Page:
Carrier on 'brothers of the Lord' from OHJ

 

The last evidence historicists appeal to (and in my opinion the only actual evidence they have) is that twice Paul mentions "brothers of the Lord', once as a generic group (1 Cor. 9.5) and once naming a specific person as belonging to it: James (Gal. 1.19). The first of these appears where Paul argues as follows:

Am I not free? Am 1 not an apostle? Have I not seen Jesus our Lord? Are you not my work in the Lord? If I am not an apostle to others, at least I am to you. For you are my seal of apostleship in the Lord. My defense to those who are putting me on trial is this: Do we not have the right to eat and drink? Do we not have the right to take along with us a sister as a wife, as also the other apostles and the brothers of the Lord and Cephas do? Or is it only Barnabas and I who have no right to give up working for our keep? (I Cor. 9.1-6).

Note that this passage is out of place: the argument that Paul is answering has been lost (whatever charge he says he is defending himself against in 9.3). It would have been explained in the preceding verses, but in fact in the present letter, those verses are on a different and largely unrelated controversy (1 Cor. 8.1-13), and then the subject abruptly and inexplicably changes. Like other epistles. 1 Corinthians seems to be a mishmash of several letters, this being an example of where two were mashed together, and here the preceding part of whatever letter this came from was left out (a curious fact in itself).

Nevertheless, from what Paul goes on to say we can tell he was accused of being a lazy moocher (or threatening to be), not earning his keep but just lying about and eating the Corinthians out of house and home. And Barnabas, too, apparently; and evidently a wife in their company (most likely the wife of Barnabas, as Paul elsewhere implies he did not marry: 1 Cor. 7.7-8). Paul seems to think every traveling minister was allowed to take his wife with him, to be fed by the community along with him, at least if she was a believer (a 'sister' of the Lord). Paul's defense is that every other traveling minister was allowed to do this—that is, to do no other work but minister to the congregation, and in return be fed at the congregation's expense. He goes on to cite scripture and commandments from Jesus (which on minimal mythicism he would have received by revelation) and other arguments in defense of the principle, but his first argument is to cite the fact that Paul and Barnabas are being singled out unfairly, that since everyone else got to do it, so should they. [92]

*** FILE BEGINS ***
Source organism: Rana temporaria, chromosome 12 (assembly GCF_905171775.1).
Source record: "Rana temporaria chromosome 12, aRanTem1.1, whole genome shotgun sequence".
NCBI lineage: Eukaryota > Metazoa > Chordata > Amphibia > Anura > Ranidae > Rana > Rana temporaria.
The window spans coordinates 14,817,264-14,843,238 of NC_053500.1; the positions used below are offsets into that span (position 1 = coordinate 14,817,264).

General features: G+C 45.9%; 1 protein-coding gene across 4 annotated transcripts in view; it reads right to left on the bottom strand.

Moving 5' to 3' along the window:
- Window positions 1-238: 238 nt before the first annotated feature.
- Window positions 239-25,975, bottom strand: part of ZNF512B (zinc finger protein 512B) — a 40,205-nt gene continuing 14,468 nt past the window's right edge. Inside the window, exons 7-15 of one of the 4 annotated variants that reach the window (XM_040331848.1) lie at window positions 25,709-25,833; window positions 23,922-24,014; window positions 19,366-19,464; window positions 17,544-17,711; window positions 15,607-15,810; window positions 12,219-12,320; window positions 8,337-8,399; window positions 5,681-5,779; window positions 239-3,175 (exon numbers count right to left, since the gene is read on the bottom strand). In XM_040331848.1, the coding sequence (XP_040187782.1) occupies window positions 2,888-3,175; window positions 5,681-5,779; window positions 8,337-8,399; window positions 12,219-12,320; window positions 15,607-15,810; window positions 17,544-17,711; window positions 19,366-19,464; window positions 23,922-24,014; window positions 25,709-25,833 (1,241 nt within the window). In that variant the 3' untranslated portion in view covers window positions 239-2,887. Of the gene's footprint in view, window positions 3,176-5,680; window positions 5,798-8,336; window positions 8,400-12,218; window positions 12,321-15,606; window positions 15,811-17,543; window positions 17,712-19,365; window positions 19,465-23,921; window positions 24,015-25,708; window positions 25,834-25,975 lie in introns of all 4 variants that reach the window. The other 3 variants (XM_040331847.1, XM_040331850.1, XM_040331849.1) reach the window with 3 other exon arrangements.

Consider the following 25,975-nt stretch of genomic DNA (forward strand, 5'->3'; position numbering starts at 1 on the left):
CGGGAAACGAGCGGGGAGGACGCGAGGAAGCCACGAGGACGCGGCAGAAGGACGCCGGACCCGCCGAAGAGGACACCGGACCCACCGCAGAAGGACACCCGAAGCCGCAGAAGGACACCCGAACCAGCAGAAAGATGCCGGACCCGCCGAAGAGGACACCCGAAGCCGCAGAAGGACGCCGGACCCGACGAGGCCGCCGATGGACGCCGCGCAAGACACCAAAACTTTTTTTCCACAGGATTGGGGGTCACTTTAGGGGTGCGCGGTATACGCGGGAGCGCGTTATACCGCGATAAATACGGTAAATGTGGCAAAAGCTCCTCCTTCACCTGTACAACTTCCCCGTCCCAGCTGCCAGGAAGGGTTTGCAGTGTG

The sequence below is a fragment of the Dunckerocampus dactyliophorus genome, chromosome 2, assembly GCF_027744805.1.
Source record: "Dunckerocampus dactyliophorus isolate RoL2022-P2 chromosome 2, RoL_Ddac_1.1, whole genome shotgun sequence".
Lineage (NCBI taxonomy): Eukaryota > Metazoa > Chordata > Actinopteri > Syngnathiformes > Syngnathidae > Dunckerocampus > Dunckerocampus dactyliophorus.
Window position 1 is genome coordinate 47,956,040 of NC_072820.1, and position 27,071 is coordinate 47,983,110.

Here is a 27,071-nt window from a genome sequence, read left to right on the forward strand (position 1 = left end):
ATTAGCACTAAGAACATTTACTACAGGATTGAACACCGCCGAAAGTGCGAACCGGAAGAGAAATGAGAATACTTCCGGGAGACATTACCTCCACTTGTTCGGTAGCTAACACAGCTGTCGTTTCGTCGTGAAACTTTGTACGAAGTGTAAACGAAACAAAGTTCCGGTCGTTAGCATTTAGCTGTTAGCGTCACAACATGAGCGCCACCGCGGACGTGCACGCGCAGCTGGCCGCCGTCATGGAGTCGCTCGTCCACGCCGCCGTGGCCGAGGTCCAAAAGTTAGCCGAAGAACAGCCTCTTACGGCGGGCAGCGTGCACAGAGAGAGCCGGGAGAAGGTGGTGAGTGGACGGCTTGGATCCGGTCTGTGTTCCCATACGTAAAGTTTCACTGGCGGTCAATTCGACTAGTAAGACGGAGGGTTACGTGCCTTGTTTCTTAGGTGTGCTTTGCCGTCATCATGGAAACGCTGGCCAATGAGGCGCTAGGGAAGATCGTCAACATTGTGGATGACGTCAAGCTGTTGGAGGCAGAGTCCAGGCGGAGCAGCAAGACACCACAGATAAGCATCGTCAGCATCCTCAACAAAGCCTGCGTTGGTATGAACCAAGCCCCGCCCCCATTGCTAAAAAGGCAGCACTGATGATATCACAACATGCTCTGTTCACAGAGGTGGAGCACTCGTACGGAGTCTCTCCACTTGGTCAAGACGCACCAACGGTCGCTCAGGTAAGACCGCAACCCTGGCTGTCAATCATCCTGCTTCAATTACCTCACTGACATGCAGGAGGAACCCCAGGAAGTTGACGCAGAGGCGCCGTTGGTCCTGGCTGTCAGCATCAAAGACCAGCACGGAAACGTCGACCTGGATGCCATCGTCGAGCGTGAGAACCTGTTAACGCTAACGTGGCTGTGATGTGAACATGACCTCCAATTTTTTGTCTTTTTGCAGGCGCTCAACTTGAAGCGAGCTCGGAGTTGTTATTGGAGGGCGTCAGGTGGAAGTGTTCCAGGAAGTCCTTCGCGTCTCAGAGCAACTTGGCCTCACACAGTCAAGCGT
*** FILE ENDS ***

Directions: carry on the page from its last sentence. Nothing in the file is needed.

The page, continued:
It's important to note this context. Because Paul is not talking about the right to be married or have wives. He is only talking about the right to bring one with him when he travels and to expect the community to feed her and not expect her or him to work (beyond whatever church business they are traveling for). He is therefore only talking about Christians who are traveling on church business, which would have included not just apostles (those who received revelations of the Lord—the primary qualification he opens with—and thus who were sent by the Lord himself'to minister) but Christians of other ranks and duties (those sent by human authorities to deliver letters or conduct inter-church business).

Thus, when Paul says 'the other apostles and the brothers of the Lord and Cephas' get to take wives with them on church business without having to work for their keep, he is not singling out the family of Jesus as some sort of specially privileged group never elsewhere mentioned by Paul— not even when he lists the ranks of people in the church (in 1 Cor. 12.28), where surely he would have mentioned it if the family of Jesus was being given special privileges and authority. Rather, Paul is talking about all other Christians, who were all 'brothers of the Lord' (Element 12). [93] This is evident from the fact that Paul is unaware of any need here to distinguish biological from adoptive brothers. Since all baptized Christians were the brothers of the Lord, and all Christians knew this, Paul would need to be more specific when using this phrase of actual biological kin. Indeed, such a distinction would probably have become standard practice (such as by saying 'brothers of the Lord in the flesh'). Moreover, since other Christians besides apostles must have been in the position Paul has in mind (of traveling on church business and thus in need of being fed), we should expect him to have included them in his examples. Yet they are conspicuously absent if we assume he is talking only about Jesus' kin.